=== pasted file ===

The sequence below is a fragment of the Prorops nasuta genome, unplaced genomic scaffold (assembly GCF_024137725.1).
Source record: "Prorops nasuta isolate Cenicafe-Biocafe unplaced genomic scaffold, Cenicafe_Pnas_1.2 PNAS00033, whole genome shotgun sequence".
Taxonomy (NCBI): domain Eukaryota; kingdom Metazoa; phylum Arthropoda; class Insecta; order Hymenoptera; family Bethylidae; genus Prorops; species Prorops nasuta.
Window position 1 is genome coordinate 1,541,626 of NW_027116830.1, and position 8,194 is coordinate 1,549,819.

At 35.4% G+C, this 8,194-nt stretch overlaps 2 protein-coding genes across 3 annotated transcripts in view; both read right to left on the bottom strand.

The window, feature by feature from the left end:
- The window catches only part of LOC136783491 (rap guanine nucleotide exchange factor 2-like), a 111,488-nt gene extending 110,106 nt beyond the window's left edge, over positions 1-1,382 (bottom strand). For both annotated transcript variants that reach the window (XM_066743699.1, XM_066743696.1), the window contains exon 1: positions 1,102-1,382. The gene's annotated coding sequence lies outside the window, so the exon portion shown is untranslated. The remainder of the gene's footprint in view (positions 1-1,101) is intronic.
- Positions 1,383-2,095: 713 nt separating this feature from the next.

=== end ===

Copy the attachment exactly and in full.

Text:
The sequence below is a fragment of the Prorops nasuta genome, unplaced genomic scaffold (assembly GCF_024137725.1).
Source record: "Prorops nasuta isolate Cenicafe-Biocafe unplaced genomic scaffold, Cenicafe_Pnas_1.2 PNAS00033, whole genome shotgun sequence".
Taxonomy (NCBI): domain Eukaryota; kingdom Metazoa; phylum Arthropoda; class Insecta; order Hymenoptera; family Bethylidae; genus Prorops; species Prorops nasuta.
Window position 1 is genome coordinate 1,541,626 of NW_027116830.1, and position 8,194 is coordinate 1,549,819.

At 35.4% G+C, this 8,194-nt stretch overlaps 2 protein-coding genes across 3 annotated transcripts in view; both read right to left on the bottom strand.

The window, feature by feature from the left end:
- The window catches only part of LOC136783491 (rap guanine nucleotide exchange factor 2-like), a 111,488-nt gene extending 110,106 nt beyond the window's left edge, over positions 1-1,382 (bottom strand). For both annotated transcript variants that reach the window (XM_066743699.1, XM_066743696.1), the window contains exon 1: positions 1,102-1,382. The gene's annotated coding sequence lies outside the window, so the exon portion shown is untranslated. The remainder of the gene's footprint in view (positions 1-1,101) is intronic.
- Positions 1,383-2,095: 713 nt separating this feature from the next.